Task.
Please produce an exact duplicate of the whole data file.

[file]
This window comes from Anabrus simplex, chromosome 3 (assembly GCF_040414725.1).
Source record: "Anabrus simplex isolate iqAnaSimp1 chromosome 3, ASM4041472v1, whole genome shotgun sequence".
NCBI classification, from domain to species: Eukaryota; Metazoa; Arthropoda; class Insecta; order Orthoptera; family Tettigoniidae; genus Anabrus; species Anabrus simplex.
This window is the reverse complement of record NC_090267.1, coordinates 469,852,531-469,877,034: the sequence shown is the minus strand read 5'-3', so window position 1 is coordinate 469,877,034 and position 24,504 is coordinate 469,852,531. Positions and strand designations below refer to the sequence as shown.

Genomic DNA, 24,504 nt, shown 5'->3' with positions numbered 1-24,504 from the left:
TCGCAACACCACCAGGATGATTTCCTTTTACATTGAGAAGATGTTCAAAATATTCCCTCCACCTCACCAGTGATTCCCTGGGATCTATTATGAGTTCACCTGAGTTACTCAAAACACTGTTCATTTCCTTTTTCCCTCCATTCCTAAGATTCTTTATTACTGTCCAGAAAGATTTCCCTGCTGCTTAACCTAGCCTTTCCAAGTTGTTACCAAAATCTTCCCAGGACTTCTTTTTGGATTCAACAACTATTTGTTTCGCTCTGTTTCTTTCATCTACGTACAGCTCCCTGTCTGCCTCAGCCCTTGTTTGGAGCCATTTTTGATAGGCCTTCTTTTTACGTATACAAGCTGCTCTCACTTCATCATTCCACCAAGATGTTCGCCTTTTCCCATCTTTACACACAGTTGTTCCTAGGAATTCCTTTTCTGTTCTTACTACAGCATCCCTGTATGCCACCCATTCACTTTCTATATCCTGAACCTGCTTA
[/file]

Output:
This window comes from Anabrus simplex, chromosome 3 (assembly GCF_040414725.1).
Source record: "Anabrus simplex isolate iqAnaSimp1 chromosome 3, ASM4041472v1, whole genome shotgun sequence".
NCBI classification, from domain to species: Eukaryota; Metazoa; Arthropoda; class Insecta; order Orthoptera; family Tettigoniidae; genus Anabrus; species Anabrus simplex.
This window is the reverse complement of record NC_090267.1, coordinates 469,852,531-469,877,034: the sequence shown is the minus strand read 5'-3', so window position 1 is coordinate 469,877,034 and position 24,504 is coordinate 469,852,531. Positions and strand designations below refer to the sequence as shown.

Genomic DNA, 24,504 nt, shown 5'->3' with positions numbered 1-24,504 from the left:
TCGCAACACCACCAGGATGATTTCCTTTTACATTGAGAAGATGTTCAAAATATTCCCTCCACCTCACCAGTGATTCCCTGGGATCTATTATGAGTTCACCTGAGTTACTCAAAACACTGTTCATTTCCTTTTTCCCTCCATTCCTAAGATTCTTTATTACTGTCCAGAAAGATTTCCCTGCTGCTTAACCTAGCCTTTCCAAGTTGTTACCAAAATCTTCCCAGGACTTCTTTTTGGATTCAACAACTATTTGTTTCGCTCTGTTTCTTTCATCTACGTACAGCTCCCTGTCTGCCTCAGCCCTTGTTTGGAGCCATTTTTGATAGGCCTTCTTTTTACGTATACAAGCTGCTCTCACTTCATCATTCCACCAAGATGTTCGCCTTTTCCCATCTTTACACACAGTTGTTCCTAGGAATTCCTTTTCTGTTCTTACTACAGCATCCCTGTATGCCACCCATTCACTTTCTATATCCTGAACCTGCTTA